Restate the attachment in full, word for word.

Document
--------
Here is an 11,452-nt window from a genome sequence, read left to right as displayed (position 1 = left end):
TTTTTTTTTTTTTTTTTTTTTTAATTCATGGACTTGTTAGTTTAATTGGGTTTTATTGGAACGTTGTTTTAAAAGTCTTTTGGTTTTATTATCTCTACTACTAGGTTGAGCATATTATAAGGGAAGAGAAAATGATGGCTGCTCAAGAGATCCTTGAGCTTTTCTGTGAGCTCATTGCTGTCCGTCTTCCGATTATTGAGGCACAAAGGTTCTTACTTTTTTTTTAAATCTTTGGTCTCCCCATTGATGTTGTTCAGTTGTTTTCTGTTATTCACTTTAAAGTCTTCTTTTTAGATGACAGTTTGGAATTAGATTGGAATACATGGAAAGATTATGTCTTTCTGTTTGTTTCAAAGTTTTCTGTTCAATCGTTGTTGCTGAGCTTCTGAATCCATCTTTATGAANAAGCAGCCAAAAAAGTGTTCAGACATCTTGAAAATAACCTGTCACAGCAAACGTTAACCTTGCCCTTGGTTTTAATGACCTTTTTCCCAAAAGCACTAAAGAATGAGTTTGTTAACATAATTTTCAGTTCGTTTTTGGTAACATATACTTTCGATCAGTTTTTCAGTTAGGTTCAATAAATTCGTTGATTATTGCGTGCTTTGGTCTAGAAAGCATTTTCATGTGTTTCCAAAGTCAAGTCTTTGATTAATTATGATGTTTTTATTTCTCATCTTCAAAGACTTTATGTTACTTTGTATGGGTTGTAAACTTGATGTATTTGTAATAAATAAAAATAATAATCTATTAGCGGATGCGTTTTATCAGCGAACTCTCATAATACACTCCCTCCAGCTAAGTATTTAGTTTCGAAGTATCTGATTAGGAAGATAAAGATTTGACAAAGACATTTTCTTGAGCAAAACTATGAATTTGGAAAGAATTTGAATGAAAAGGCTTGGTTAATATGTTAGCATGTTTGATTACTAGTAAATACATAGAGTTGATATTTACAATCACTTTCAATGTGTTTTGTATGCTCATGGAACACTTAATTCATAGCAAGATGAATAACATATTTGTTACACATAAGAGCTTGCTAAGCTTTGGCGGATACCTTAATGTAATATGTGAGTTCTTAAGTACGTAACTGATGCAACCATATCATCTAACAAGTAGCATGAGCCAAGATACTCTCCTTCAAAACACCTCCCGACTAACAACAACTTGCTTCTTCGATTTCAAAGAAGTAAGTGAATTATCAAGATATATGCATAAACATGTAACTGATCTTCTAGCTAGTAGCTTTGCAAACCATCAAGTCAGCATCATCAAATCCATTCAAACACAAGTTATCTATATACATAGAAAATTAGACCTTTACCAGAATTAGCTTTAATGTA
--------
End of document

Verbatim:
Here is an 11,452-nt window from a genome sequence, read left to right as displayed (position 1 = left end):
TTTTTTTTTTTTTTTTTTTTTTAATTCATGGACTTGTTAGTTTAATTGGGTTTTATTGGAACGTTGTTTTAAAAGTCTTTTGGTTTTATTATCTCTACTACTAGGTTGAGCATATTATAAGGGAAGAGAAAATGATGGCTGCTCAAGAGATCCTTGAGCTTTTCTGTGAGCTCATTGCTGTCCGTCTTCCGATTATTGAGGCACAAAGGTTCTTACTTTTTTTTTAAATCTTTGGTCTCCCCATTGATGTTGTTCAGTTGTTTTCTGTTATTCACTTTAAAGTCTTCTTTTTAGATGACAGTTTGGAATTAGATTGGAATACATGGAAAGATTATGTCTTTCTGTTTGTTTCAAAGTTTTCTGTTCAATCGTTGTTGCTGAGCTTCTGAATCCATCTTTATGAANAAGCAGCCAAAAAAGTGTTCAGACATCTTGAAAATAACCTGTCACAGCAAACGTTAACCTTGCCCTTGGTTTTAATGACCTTTTTCCCAAAAGCACTAAAGAATGAGTTTGTTAACATAATTTTCAGTTCGTTTTTGGTAACATATACTTTCGATCAGTTTTTCAGTTAGGTTCAATAAATTCGTTGATTATTGCGTGCTTTGGTCTAGAAAGCATTTTCATGTGTTTCCAAAGTCAAGTCTTTGATTAATTATGATGTTTTTATTTCTCATCTTCAAAGACTTTATGTTACTTTGTATGGGTTGTAAACTTGATGTATTTGTAATAAATAAAAATAATAATCTATTAGCGGATGCGTTTTATCAGCGAACTCTCATAATACACTCCCTCCAGCTAAGTATTTAGTTTCGAAGTATCTGATTAGGAAGATAAAGATTTGACAAAGACATTTTCTTGAGCAAAACTATGAATTTGGAAAGAATTTGAATGAAAAGGCTTGGTTAATATGTTAGCATGTTTGATTACTAGTAAATACATAGAGTTGATATTTACAATCACTTTCAATGTGTTTTGTATGCTCATGGAACACTTAATTCATAGCAAGATGAATAACATATTTGTTACACATAAGAGCTTGCTAAGCTTTGGCGGATACCTTAATGTAATATGTGAGTTCTTAAGTACGTAACTGATGCAACCATATCATCTAACAAGTAGCATGAGCCAAGATACTCTCCTTCAAAACACCTCCCGACTAACAACAACTTGCTTCTTCGATTTCAAAGAAGTAAGTGAATTATCAAGATATATGCATAAACATGTAACTGATCTTCTAGCTAGTAGCTTTGCAAACCATCAAGTCAGCATCATCAAATCCATTCAAACACAAGTTATCTATATACATAGAAAATTAGACCTTTACCAGAATTAGCTTTAATGTA